Occlusion regulates epidermal cytokine production and inhibits scar formation


Reprint requests:
Thomas A. Mustoe, MD, Division of Plastic and Reconstructive Surgery, Northwestern University, 675 N. St. Clair Street, 19th Floor Galter, Suite 215, Chicago, IL 60611.
Tel: +1 1 312 695 6022;
Email: tmustoe@nmh.org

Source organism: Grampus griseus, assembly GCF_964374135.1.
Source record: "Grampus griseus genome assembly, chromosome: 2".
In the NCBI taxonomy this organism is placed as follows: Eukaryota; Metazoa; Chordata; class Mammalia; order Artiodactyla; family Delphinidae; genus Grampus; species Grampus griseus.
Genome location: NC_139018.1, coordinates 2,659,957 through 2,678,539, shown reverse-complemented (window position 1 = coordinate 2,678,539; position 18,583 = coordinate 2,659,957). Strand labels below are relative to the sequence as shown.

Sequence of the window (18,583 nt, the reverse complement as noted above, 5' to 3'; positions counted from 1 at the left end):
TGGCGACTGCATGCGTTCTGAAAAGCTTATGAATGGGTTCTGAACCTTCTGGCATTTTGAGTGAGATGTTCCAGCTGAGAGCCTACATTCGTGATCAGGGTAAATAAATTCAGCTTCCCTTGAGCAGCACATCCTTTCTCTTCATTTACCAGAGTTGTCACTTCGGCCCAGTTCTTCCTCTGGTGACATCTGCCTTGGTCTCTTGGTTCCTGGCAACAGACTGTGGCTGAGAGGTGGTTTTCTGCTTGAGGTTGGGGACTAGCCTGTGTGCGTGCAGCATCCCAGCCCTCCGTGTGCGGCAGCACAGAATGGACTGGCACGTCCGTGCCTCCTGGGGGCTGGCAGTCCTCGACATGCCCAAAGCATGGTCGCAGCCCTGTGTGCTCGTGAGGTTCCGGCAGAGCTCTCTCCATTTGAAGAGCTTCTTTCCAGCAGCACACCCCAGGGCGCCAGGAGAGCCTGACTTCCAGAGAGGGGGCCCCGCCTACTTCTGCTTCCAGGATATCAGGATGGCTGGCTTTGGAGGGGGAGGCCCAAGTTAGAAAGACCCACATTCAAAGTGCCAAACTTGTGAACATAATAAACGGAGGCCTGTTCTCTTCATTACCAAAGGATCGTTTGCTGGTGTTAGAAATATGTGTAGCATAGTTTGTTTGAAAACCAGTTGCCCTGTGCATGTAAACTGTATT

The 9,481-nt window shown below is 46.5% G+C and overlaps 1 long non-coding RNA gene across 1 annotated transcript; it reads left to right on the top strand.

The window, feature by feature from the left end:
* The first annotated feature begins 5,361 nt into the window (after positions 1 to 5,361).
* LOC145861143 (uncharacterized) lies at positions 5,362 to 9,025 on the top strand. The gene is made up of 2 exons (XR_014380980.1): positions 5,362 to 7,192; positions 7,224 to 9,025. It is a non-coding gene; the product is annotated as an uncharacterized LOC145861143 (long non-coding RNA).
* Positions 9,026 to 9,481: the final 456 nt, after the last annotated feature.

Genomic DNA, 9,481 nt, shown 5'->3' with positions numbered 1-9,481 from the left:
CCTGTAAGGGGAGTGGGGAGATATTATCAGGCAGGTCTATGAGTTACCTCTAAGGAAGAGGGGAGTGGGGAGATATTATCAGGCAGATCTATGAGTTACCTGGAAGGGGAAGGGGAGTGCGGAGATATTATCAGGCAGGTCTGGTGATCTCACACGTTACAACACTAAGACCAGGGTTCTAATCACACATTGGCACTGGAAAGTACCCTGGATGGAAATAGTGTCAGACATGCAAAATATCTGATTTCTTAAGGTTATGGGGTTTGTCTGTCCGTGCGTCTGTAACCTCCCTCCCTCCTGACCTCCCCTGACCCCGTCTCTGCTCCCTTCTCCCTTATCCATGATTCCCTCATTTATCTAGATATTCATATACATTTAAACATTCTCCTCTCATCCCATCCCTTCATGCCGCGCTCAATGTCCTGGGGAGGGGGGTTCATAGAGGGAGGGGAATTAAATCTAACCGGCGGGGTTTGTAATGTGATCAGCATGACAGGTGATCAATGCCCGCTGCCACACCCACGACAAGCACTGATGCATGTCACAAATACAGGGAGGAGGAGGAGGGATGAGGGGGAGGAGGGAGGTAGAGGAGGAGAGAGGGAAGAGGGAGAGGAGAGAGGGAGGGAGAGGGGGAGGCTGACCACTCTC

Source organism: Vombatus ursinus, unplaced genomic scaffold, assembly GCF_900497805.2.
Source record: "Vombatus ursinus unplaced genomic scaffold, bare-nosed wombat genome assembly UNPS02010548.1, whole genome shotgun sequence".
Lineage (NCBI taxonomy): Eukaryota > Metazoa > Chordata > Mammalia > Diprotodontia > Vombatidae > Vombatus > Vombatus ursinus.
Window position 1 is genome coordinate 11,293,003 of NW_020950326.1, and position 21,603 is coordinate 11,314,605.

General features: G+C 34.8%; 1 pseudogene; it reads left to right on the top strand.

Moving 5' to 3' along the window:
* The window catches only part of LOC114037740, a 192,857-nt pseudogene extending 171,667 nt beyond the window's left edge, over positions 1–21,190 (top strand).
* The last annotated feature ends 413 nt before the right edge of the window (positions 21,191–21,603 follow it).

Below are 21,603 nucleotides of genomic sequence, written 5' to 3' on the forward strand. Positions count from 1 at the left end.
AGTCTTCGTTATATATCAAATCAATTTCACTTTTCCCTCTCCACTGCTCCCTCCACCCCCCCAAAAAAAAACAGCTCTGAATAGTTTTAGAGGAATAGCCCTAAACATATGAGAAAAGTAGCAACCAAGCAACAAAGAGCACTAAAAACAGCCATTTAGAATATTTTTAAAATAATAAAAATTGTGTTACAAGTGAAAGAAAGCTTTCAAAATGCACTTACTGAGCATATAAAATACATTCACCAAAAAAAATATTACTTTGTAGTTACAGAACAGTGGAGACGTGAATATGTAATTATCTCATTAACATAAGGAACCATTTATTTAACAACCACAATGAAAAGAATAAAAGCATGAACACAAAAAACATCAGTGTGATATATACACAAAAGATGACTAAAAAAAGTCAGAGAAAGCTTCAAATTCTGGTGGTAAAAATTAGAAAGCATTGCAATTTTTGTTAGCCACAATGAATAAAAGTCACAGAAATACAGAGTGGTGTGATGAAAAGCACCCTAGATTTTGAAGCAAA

Hypertrophic scars are a major clinical problem, yet there are few therapeutics available to prevent or treat scar formation. One of the oldest known and most effective treatments is occlusion with silicone gel. However, little is known about its mode of action. It is hypothesized that occlusion increases the hydration state of the epidermis, and that this affects the epidermal and dermal cell behavior. This study investigated this possibility. Using the rabbit hypertrophic scar model, we determined that occlusion increased the hydration state of the epidermis in a dose-dependent manner, and significantly reduced the scar hypertrophy. Quantitative reverse transcription-polymerase chain reaction and immunohistochemistry showed that occlusion altered keratinocyte behavior, including keratin expression. Furthermore, occlusion significantly decreased the epidermal expression of the profibrotic cytokine interleukin-1β and increased the epidermal expression of the antifibrotic cytokine tumor necrosis factor α. These alterations in the epidermal gene expression resulted in concomitant changes in the expression of the transforming growth factor-β family members by cells in the dermis, resulting in a decrease in profibrotic signaling within the dermis. In summary, the results of this study indicate that occlusive therapy was able to decrease dermal fibrosis by hydrating the epidermis and altering the pro- and antifibrotic signals produced following injury.